Noda City Museum’s special exhibition, “Noda and Oosugi-sama”, brings together portable shrines, ritual objects and statuary used in the city’s summer festivals. Among the treasures are three of the city’s remaining tengu, the long-nosed demon who represents the spirit of Oosugi-sama.
The worship of Oosugi-sama originated in Ibaraki Prefecture. The legend says that, in the year 767, a Buddhist monk passing through the villages south of Lake Kasumigaura saw the local people suffering from widespread disease. He prayed to the massive cedar, or oosugi, on the grounds of a shrine, resulting in the recovery of the people. He became a retainer to Oosugi-sama, and was transformed into the magical tengu. Today, people petition Oosugi-sama and his tengu retainer for safe transport, the granting of wishes and the fulfillment of dreams.
Gradually, the reverence for Oosugi-sama spread to Noda City, and today there are a number of shrines to him across the city. The exhibit includes portable shrines in the shape of boats, traditionally carried by children. The highlight is the lovingly restored and preserved tengu figures with their fierce looks, swords and elaborate yamabushi, or mountain monk, attire.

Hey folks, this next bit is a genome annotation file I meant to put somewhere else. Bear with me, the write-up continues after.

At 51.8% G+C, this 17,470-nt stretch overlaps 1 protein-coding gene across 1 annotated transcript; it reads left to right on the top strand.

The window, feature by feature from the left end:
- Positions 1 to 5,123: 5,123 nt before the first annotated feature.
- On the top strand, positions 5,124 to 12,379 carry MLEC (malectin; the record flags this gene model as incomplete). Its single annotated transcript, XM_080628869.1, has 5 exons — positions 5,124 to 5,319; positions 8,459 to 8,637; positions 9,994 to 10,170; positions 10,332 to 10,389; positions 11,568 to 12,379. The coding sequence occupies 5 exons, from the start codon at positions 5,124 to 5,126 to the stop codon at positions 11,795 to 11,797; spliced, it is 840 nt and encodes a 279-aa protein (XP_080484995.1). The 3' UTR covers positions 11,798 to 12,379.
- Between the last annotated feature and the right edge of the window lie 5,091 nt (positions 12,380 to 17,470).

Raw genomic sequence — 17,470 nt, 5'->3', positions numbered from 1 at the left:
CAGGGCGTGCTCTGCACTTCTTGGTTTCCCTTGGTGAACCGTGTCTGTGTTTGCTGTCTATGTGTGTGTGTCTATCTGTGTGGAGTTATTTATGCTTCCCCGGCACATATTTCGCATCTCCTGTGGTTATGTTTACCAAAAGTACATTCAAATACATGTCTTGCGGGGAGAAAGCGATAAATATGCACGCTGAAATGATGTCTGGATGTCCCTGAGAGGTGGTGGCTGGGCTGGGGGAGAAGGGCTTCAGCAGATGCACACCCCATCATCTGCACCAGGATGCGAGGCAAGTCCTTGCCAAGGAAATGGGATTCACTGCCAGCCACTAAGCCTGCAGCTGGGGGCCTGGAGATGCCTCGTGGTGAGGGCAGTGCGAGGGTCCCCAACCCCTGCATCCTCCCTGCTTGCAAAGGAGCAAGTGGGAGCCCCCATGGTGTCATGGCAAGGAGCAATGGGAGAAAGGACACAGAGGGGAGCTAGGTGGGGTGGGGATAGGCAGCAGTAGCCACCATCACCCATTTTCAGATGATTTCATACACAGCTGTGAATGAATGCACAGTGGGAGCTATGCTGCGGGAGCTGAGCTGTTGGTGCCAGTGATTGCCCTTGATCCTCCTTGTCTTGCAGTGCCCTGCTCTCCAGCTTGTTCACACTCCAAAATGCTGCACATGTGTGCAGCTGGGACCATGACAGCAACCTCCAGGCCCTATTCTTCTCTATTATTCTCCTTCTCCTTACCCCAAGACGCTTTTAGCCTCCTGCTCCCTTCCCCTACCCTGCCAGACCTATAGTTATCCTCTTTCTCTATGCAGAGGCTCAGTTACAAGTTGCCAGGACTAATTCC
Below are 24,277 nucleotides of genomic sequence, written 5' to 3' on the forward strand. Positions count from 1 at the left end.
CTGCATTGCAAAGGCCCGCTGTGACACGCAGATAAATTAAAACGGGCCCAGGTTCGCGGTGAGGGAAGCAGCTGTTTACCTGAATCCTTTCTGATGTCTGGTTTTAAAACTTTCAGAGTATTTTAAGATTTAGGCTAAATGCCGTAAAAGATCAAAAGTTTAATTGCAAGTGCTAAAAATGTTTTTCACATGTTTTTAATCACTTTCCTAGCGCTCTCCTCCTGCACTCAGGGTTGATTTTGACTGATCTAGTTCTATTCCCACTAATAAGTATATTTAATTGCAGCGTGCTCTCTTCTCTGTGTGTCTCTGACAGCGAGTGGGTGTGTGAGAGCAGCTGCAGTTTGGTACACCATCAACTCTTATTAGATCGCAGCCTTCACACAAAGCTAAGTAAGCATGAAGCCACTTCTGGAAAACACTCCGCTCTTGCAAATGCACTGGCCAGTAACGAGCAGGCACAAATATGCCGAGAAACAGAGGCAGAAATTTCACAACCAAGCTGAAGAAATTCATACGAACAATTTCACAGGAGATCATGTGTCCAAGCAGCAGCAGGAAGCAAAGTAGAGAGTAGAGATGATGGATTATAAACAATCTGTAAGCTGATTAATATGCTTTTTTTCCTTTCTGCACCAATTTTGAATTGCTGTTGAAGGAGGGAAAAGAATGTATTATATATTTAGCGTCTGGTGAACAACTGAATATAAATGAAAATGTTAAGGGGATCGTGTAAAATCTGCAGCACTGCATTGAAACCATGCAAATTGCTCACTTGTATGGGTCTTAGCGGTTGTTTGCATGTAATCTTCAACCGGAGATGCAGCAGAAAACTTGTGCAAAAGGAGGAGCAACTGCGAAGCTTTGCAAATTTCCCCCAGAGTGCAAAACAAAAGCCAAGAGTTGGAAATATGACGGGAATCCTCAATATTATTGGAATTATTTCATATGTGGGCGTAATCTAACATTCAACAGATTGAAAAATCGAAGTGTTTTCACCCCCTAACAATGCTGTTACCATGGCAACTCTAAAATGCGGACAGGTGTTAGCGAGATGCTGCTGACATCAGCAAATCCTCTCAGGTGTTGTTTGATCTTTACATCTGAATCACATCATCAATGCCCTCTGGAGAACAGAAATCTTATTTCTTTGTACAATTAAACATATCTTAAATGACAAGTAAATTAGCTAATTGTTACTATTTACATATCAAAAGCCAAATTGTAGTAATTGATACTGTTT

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The Japan Exchange and Teaching (JET) Program took me to Ehime Prefecture in 1999, and Japan’s culture and beautiful places kept me here. You will see many of my stories on Japan Travel are about places and events outside of big tourist draws. While I highly recommend the big name sights and experiences, I encourage visitors to see and feel the atmosphere off the beaten path, too. I've lived in cities in the Tokatsu area of Chiba Prefecture (Noda, Nagareyama, Matsudo, Kashiwa, Abiko and others) for the last 15 years and have discovered the many cultural, culinary, and historical treasures here which I share with our readers.